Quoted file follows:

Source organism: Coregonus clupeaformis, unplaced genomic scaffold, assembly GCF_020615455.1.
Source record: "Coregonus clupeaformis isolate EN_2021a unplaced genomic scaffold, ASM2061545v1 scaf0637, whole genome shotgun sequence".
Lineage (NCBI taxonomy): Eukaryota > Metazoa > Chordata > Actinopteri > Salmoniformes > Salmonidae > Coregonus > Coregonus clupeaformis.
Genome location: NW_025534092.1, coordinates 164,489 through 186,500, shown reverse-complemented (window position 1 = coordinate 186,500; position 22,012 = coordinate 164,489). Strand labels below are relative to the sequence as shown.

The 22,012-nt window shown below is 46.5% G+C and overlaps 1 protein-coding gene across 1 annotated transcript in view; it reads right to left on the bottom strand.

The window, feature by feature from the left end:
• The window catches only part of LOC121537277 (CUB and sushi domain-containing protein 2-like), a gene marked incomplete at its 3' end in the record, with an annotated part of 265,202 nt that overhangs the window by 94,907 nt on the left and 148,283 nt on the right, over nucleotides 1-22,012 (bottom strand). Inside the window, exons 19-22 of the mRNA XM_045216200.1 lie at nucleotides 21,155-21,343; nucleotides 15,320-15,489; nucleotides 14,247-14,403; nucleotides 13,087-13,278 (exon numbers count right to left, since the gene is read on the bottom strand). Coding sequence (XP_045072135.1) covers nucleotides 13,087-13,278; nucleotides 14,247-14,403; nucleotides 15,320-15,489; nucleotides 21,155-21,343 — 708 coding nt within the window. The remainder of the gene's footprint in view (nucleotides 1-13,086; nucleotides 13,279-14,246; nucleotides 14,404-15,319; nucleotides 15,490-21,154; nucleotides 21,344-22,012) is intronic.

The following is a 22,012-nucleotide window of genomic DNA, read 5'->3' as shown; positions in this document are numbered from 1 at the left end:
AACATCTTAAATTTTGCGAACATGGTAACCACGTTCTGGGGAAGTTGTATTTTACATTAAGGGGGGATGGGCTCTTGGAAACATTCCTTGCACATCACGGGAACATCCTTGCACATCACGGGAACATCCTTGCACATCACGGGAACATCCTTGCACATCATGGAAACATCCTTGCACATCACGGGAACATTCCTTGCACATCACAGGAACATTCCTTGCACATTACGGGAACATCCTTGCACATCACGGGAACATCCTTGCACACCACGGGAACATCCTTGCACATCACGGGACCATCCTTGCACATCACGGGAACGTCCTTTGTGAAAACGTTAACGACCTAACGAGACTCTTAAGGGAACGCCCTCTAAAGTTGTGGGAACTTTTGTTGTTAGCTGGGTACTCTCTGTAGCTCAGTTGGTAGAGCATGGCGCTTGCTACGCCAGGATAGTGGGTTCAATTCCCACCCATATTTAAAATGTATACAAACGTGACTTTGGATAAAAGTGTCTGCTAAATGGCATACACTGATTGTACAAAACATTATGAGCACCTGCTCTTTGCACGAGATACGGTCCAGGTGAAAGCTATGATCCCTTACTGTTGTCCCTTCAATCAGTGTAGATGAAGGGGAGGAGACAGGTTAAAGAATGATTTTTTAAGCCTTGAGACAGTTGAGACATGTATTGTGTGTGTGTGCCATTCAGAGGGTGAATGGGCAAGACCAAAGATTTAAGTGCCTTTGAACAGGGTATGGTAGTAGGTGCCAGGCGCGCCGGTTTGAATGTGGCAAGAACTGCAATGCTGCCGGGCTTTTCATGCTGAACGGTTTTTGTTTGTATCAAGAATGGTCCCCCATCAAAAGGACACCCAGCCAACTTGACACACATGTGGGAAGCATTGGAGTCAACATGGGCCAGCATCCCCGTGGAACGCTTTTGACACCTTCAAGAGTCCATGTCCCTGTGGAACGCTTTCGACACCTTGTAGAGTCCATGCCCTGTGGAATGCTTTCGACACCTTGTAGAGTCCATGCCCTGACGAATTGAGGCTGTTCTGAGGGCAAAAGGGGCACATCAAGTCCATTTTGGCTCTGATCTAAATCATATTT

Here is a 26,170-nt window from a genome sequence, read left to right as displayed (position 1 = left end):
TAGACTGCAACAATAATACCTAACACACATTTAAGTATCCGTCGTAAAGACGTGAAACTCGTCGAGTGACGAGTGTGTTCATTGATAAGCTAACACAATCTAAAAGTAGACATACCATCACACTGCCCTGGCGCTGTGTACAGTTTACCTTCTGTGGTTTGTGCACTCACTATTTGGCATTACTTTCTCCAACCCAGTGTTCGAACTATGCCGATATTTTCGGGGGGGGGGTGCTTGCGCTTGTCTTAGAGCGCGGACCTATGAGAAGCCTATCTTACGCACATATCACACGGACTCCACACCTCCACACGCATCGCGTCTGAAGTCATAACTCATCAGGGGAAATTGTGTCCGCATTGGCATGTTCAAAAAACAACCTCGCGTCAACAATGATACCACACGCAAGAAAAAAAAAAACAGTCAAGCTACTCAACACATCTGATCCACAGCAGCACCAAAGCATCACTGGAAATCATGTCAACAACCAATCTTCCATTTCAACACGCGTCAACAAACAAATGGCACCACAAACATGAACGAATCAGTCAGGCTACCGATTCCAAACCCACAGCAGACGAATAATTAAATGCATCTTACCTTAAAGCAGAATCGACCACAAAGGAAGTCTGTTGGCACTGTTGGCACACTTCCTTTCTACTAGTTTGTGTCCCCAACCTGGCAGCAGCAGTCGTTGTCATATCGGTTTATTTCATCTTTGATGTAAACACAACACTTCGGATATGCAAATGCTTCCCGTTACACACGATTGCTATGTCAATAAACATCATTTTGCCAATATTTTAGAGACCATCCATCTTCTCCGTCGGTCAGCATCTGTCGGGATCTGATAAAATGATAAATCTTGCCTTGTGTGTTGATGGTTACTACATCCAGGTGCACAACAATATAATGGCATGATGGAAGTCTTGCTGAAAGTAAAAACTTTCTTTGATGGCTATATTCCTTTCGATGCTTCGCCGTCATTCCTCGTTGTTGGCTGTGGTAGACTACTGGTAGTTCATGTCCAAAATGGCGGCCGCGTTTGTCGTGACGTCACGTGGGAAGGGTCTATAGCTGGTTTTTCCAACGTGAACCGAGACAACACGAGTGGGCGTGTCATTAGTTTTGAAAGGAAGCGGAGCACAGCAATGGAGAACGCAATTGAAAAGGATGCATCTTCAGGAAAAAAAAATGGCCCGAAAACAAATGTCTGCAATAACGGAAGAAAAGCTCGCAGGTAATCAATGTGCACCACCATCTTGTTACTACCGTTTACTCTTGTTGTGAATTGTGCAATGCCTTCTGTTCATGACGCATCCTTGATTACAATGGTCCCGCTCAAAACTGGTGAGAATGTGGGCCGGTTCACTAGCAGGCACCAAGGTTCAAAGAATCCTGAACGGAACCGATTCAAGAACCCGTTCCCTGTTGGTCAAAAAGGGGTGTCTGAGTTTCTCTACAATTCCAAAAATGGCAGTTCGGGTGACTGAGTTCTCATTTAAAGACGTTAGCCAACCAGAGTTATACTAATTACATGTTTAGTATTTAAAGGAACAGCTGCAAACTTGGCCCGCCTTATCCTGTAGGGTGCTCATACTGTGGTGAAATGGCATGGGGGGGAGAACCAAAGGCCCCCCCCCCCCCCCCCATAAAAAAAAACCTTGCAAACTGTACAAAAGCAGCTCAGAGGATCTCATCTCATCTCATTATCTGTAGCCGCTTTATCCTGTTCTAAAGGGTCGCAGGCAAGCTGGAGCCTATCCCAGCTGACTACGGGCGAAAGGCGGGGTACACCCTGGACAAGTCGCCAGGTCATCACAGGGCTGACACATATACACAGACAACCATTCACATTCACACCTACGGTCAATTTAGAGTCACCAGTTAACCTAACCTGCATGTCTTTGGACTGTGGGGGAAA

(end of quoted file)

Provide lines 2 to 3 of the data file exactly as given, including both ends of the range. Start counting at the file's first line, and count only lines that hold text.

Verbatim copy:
Source record: "Coregonus clupeaformis isolate EN_2021a unplaced genomic scaffold, ASM2061545v1 scaf0637, whole genome shotgun sequence".
Lineage (NCBI taxonomy): Eukaryota > Metazoa > Chordata > Actinopteri > Salmoniformes > Salmonidae > Coregonus > Coregonus clupeaformis.